Today’s learners are busy, pragmatic and want learning at their fingertips. With dwindling attention span that makes them easily distracted, they are highly driven by technology and crave for learning anytime and anywhere. That’s the story of modern learners! Thriving in such a digital era where addiction to smartphones cannot be denied, especially with modern learners who are a digital native generation with 96 percent smartphone ownership.
As per a recent research, users unlock their mobile phones nine times an hour and millennials check their phones 150 times a day. In L&D space, around 67 percent of learners learn on mobile devices by consuming information everywhere. And around a third of people learn while traveling to and from work. Undoubtedly, we are we moving towards a mobile first learning environment.
Companies are gradually forced to innovate and create high quality mobile first learning experiences with micro learning models for current workforce. Research suggests that the global microlearning market size is expected to grow from $1.5Bn in 2019 to $2.7Bn by 2024, at a Compound Annual Growth Rate (CAGR) of 13.2% during the forecast period. There is a significant unceasing demand for training deskless. And with growing need for skill based and result oriented training among organizations, there is a major thrust embarked on micro and mobile learning. Hence, learning needs to be faster, quicker and byte sized to deliver maximum impact.
The lack of impetus among learners and lack of awareness of microlearning benefits are posing as major hurdles. So, time to unravel how you and your L&D leaders can design micro-sized learning programs to enable employees to learn on the go?
Learners and their learning objective
From a business perspective, microlearning is appealing as it is quick, cost effective and easy to deploy. However, it is imperative to understand your target audience before you jump up to create your learning strategy. Know your learners and then identify only one learning objective to test the waters. The critical point to ponder here is what kind of impact you would want to bring post training. You need to be sure of the derivative of your learning objectives. Learning objectives are the outcomes that your learners achieve at the end of each course. To make your micro learning strategy effective, focus on only one single objective to begin with and make sure the objective, identified in your microlearning, is attainable and results in behavioral change of the learners.
Content is the key and will always be
The content used in traditional e-learning courses cannot be simply replicated in microlearning capsules. Microlearning cannot be effective by simply adding interactivities and videos unless you fundamentally change the nature of the content. The learners want formats that are entertaining and engaging. However, a true microlearning module is built on purpose. It is not easy to create ideas that come in a pre-packaged 90 second bursts. In microlearning, you have to be precise; provide a short introduction but then going straight to the main point. L&D professionals need to invest and make a lot of efforts to create content that are impactful, informational, compact, engaging and meaningful.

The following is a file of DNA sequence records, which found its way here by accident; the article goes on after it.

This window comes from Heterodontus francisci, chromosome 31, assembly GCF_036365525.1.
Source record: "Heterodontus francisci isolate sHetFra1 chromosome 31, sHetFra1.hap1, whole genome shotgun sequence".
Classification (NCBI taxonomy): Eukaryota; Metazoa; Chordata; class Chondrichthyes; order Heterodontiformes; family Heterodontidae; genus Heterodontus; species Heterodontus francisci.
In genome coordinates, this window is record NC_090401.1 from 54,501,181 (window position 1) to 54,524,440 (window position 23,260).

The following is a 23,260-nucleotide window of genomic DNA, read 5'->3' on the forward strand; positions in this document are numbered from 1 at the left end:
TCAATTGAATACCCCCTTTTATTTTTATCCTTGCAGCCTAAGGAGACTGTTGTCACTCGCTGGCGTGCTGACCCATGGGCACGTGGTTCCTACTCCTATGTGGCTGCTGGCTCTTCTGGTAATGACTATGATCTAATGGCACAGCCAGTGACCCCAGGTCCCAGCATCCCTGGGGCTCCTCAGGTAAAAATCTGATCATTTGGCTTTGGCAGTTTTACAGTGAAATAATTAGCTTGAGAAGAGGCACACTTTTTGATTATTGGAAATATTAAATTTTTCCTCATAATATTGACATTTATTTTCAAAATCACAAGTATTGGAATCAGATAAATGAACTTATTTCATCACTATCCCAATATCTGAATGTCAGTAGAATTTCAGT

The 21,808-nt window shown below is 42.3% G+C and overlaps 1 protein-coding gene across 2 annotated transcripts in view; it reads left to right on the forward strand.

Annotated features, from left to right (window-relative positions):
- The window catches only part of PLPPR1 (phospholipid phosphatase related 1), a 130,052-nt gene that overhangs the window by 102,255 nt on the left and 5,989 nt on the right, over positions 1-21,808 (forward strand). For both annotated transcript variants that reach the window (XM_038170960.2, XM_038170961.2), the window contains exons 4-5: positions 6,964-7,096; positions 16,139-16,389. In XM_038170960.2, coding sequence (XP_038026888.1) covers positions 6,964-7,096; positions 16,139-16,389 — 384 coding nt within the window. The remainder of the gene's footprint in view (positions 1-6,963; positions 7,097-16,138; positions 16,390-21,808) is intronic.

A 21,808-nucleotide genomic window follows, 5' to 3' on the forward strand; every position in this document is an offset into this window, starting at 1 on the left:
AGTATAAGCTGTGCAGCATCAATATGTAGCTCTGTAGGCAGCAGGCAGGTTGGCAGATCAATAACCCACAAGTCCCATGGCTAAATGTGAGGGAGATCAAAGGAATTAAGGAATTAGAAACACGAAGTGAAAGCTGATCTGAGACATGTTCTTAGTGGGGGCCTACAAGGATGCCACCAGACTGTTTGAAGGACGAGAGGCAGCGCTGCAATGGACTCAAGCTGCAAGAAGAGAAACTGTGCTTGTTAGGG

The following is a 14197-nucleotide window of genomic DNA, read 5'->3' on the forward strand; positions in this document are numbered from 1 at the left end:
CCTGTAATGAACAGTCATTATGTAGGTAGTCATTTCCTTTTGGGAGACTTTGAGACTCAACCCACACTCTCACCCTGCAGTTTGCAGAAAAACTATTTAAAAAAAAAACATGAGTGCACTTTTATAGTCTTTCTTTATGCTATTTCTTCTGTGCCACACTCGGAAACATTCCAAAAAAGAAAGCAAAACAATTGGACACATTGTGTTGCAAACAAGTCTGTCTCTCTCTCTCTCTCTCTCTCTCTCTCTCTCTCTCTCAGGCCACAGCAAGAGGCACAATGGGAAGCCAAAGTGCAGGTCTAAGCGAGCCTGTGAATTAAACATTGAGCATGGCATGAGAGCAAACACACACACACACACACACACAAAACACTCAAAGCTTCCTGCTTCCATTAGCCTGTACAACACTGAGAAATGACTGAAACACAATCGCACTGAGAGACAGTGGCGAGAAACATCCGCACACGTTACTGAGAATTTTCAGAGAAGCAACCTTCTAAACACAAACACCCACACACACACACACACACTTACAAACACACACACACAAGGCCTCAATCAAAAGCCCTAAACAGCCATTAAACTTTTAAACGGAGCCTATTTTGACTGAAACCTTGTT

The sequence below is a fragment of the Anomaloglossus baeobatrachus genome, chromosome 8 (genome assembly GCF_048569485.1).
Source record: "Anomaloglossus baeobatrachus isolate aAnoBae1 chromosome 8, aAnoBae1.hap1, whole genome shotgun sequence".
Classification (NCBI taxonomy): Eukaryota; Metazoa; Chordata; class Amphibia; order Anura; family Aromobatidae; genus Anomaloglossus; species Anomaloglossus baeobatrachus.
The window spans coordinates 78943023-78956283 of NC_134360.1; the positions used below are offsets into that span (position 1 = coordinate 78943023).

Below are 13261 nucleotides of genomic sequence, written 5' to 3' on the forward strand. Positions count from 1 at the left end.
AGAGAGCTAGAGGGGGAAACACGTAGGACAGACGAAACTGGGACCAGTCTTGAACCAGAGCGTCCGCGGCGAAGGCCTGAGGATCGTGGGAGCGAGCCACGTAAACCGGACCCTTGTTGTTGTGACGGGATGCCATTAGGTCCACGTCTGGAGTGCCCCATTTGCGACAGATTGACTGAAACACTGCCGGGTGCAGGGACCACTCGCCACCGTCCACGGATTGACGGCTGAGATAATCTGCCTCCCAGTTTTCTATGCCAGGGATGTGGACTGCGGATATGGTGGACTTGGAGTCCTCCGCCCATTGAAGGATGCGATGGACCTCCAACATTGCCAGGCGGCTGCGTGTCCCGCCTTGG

Support learners to develop their own stories
Learners will learn the most, retain it easily and use it frequently in work only when they can relate with the learnt content. Use real life scenarios and experiences in your storyboards and help to make the micro learning module more effective. However, refrain from using numerous subplots and too much detail in your examples, else the learner may become cognitively overloaded and the main objective of the course will get lost. Support them to develop their own stories by invoking curiosity. Use videos, images and graphics to create a strong impression and apply audio narration to help in retention of information.
Maintain conversational tone
Conversational tones create connections; it makes the learners feel more real and human. Hence, effective microlearning storyboards should always have active voice patterns. Try to avoid narratives. Do not ramble; the idea here is to convey your message in as few words as possible so that the objective is not diluted. The micro part is just one tiny piece of the story, but it sometimes steals the headlines. So, never go overboard.
Microlearning is indeed the future of learning and is being used by many organizations. Walmart leveraged it for enhancing employee knowledge and retention regarding safety practices. At InterContinental Hotels Group (IHG), such bite-sized trainings are working well for their customer service representatives. In fact, their on-boarding time had drastically reduced from five weeks to just two weeks. Many banking products too are now based on the concept of micro learning. It is indeed the time to embrace this learner centric, need based and quick to update tool that thrives on cognitive principles, proving how small chunks of digestible learning when consumed continuously at intervals helps knowledge to stick.
(Know more about the latest trends in the learning & development landscape at the People Matters L&D Conference 2019 scheduled for 6th November in Mumbai. Click here to register.)